The Credit CARD which will be fully implemented next year contains provisions that provide consumers access to financial literacy education. Now more than ever, with bankruptcy cases and foreclosure levels rising, people need to be informed and educated on the consequences of bad credit habits.
The recent CARD bill has caused a major uproar in the industry, with credit card issuers scrambling to make use of the time they have left to jack up credit card rates without being penalized. With the passing of all the provisions of the law next year, credit card companies would have to abide by stricter guidelines regarding interest rate hikes.
According to a recent survey conducted by National Foundation for Credit Counselling, 58 million Americans admit to not paying their bills on time. Another interesting feature of how Americans prioritize their payments in this time of economic crisis is that an overwhelming majority of consumers make regular payments on unsecured debts such as credit card bills, but allow major bills that require collateral such as mortgage to lapse and eventually go into default.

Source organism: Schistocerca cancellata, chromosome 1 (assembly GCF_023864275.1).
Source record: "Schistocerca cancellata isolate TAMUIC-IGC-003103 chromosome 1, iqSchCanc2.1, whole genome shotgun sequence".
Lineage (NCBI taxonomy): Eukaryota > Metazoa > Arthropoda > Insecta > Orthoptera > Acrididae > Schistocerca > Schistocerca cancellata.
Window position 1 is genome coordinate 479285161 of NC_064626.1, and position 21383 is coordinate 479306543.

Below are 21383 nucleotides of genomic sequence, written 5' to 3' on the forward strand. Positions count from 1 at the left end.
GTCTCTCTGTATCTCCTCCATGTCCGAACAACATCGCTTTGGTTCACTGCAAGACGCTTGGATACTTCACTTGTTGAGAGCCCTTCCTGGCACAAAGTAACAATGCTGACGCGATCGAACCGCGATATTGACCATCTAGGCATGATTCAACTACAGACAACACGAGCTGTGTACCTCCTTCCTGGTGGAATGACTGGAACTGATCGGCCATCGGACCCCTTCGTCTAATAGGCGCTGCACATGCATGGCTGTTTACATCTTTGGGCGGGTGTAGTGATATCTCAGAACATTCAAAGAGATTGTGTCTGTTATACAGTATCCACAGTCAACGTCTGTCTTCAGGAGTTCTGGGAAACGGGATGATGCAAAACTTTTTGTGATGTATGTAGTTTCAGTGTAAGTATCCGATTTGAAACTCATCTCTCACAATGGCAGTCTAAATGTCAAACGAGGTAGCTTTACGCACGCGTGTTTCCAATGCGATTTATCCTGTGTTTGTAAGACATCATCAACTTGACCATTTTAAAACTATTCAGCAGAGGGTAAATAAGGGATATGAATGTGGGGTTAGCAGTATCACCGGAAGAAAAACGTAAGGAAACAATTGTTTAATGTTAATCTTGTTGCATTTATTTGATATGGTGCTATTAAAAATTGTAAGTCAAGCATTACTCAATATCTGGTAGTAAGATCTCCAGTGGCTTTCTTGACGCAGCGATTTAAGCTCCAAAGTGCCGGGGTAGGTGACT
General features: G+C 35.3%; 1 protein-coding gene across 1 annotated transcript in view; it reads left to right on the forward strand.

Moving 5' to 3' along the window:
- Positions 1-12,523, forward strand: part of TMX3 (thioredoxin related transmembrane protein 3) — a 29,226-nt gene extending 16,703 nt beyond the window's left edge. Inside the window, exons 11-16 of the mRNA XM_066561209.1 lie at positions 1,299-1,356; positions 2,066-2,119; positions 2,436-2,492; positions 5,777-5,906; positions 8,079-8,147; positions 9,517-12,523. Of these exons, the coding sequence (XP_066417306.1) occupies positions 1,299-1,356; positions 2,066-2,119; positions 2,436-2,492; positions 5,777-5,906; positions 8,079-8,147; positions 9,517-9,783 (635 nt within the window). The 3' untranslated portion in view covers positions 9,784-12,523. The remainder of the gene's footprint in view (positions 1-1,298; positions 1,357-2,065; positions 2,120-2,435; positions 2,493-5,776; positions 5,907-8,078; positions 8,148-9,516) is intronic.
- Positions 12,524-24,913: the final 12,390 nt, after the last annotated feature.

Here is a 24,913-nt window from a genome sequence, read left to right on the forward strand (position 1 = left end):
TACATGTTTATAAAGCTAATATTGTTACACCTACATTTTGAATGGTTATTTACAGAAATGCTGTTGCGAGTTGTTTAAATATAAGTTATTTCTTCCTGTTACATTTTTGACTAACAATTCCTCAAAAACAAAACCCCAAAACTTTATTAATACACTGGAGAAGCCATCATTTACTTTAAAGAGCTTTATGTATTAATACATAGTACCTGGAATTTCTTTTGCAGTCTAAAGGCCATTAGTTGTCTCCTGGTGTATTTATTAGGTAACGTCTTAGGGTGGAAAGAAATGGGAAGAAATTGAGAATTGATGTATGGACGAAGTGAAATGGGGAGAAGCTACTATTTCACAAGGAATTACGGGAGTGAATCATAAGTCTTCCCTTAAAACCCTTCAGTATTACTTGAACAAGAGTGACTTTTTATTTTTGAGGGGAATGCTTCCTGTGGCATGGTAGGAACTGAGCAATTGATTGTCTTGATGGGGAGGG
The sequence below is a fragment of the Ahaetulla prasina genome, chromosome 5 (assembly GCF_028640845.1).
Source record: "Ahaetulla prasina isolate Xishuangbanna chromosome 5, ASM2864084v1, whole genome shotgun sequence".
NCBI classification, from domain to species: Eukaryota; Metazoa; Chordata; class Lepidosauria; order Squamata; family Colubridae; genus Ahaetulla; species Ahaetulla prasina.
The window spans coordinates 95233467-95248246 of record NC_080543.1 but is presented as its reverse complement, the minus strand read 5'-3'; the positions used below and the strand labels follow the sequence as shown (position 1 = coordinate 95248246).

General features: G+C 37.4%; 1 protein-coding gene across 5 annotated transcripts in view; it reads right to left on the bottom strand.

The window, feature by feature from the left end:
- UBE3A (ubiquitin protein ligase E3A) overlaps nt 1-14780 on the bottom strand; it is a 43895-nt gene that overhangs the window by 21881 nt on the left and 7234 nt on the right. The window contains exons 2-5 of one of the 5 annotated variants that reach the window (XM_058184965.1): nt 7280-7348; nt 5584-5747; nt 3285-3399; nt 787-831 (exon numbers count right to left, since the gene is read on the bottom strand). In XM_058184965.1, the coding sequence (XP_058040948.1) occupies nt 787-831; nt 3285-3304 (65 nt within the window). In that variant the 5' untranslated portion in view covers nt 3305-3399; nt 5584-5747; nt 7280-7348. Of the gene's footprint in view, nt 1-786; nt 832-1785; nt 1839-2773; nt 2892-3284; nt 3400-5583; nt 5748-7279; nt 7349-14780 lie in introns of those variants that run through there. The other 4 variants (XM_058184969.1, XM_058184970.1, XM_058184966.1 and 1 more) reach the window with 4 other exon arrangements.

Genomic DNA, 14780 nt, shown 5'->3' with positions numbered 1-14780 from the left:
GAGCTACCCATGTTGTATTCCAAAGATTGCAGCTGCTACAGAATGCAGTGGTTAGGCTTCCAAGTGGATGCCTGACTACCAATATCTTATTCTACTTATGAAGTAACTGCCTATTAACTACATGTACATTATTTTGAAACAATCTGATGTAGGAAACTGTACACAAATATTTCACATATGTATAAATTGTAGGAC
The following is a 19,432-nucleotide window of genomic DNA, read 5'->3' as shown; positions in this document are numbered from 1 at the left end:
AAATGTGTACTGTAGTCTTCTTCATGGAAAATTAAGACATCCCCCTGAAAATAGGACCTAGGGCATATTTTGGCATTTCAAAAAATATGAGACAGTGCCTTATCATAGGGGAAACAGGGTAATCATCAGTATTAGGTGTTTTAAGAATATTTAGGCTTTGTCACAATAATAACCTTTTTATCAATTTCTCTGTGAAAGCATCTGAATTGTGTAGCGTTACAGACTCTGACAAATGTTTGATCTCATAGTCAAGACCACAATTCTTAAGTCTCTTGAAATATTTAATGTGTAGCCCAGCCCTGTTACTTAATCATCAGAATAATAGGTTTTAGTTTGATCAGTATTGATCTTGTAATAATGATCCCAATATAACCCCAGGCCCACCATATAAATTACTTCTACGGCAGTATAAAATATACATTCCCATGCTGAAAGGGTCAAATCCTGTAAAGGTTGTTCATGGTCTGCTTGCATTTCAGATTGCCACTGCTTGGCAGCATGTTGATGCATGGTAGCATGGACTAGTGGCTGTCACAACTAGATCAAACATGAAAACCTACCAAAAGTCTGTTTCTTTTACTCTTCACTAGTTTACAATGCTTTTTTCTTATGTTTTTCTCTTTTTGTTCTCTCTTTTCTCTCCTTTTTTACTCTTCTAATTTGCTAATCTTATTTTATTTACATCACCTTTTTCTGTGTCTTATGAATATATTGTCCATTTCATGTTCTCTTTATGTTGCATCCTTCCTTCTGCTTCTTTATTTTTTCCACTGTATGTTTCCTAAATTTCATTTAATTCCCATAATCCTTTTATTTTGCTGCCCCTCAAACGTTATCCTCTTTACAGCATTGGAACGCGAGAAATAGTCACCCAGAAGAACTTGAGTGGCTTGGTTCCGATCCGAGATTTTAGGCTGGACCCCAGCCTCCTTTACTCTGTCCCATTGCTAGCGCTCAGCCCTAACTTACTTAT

Another study conducted revealed that there are roughly 13 million American households today whose monthly debt hovers in the $10,000 range, and that many who fall in this segment are on the brink of bankruptcy or have recently filed for bankruptcy.
The disturbing data and trend makes the urgent establishment of financial literacy programs necessary in order for Americans to be educated on how to manage their finances and avoid unreasonably high debts.
The Credit CARD Act requires credit card issuers to include in billing statements toll-free numbers of legitimate groups and agencies that offer credit literacy programs. Banks also need to provide additional information to consumers about non profit groups that offer credit counselling for free.
There have been an overwhelming number of case studies that testifies to the effectiveness of such programs.
NeighborWorks America, a government agency that provides counselling to homeowners who are facing serious risks of losing their homes, report that people who finished a credit literacy course are 60% less vulnerable to foreclosures compared to individuals who are less informed.
Another study initiated by Georgetown University looked into the lives of people who took credit counselling workshops and seminars. The results were revealing in that people who attended financial literacy workshops were less likely to consider bankruptcy or face bankruptcy than people who did not. People who were assessed for credit counselling but did refuse to seek help, faced greater risks of financial ruin due to high debt levels.